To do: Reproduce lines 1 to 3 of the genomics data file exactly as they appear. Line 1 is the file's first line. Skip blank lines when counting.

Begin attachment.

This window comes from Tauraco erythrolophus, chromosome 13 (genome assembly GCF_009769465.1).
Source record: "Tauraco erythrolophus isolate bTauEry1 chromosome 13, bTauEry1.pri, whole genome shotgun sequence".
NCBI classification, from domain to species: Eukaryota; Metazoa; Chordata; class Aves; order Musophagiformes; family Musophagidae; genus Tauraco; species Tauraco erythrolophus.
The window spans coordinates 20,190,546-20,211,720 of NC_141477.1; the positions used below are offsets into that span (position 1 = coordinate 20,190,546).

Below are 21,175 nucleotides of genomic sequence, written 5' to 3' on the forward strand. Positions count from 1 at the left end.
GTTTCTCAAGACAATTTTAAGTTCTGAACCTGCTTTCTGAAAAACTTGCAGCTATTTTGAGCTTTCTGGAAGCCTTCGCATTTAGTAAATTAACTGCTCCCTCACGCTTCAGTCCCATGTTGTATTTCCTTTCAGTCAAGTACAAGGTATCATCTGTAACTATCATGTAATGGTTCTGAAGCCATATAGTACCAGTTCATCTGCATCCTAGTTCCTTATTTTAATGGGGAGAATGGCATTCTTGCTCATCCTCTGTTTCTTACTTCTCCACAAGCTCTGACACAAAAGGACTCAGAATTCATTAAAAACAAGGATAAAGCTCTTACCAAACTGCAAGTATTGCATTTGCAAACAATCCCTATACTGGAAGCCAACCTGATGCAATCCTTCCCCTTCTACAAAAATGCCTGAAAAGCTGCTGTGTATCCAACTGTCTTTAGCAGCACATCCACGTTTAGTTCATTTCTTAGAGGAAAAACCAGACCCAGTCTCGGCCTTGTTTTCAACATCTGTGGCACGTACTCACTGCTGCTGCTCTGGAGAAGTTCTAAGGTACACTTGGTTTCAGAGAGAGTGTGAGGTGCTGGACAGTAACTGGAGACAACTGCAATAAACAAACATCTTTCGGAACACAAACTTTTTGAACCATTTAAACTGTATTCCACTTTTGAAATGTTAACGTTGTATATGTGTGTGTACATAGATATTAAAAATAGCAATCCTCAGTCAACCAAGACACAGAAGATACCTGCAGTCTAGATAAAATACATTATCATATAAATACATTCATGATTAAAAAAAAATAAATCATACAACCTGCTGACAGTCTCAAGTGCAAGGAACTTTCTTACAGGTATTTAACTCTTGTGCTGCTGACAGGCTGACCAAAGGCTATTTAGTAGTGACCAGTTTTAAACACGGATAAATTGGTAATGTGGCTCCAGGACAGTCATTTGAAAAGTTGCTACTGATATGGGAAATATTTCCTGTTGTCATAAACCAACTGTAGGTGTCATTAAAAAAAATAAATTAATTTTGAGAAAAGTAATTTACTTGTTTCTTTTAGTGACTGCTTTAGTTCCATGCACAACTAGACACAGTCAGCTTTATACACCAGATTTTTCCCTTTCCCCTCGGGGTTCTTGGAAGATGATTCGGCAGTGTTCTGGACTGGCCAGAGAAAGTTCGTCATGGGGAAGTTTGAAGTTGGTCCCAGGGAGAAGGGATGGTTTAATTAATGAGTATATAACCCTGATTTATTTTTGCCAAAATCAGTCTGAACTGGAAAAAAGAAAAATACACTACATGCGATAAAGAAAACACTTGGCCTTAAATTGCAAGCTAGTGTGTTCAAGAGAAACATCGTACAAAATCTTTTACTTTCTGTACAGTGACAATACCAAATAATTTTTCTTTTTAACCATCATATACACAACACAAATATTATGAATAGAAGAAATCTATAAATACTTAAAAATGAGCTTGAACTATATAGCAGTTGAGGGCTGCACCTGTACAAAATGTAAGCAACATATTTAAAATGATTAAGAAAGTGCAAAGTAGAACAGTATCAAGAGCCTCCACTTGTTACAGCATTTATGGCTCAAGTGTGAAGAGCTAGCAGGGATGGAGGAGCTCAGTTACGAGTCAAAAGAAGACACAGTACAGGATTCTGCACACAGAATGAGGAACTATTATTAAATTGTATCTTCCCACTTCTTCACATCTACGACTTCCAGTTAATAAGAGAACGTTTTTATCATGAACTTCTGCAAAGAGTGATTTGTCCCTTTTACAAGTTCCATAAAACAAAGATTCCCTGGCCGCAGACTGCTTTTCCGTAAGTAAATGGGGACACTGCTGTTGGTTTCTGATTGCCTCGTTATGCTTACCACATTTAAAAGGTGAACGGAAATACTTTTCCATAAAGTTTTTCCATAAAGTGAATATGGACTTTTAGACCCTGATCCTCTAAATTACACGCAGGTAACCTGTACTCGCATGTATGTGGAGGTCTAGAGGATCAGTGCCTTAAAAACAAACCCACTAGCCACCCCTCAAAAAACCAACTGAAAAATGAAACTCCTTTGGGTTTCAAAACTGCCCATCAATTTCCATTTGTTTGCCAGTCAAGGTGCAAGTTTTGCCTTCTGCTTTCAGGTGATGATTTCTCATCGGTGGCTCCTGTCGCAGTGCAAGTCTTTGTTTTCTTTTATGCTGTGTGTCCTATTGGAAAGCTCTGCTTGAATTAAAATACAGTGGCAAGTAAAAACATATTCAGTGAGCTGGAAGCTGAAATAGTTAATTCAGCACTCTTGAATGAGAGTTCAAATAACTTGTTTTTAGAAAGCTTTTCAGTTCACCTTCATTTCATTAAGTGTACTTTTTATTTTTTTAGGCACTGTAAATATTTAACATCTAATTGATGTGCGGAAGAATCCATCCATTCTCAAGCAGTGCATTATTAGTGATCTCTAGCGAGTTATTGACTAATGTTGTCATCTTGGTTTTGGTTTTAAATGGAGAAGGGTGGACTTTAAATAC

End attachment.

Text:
This window comes from Tauraco erythrolophus, chromosome 13 (genome assembly GCF_009769465.1).
Source record: "Tauraco erythrolophus isolate bTauEry1 chromosome 13, bTauEry1.pri, whole genome shotgun sequence".
NCBI classification, from domain to species: Eukaryota; Metazoa; Chordata; class Aves; order Musophagiformes; family Musophagidae; genus Tauraco; species Tauraco erythrolophus.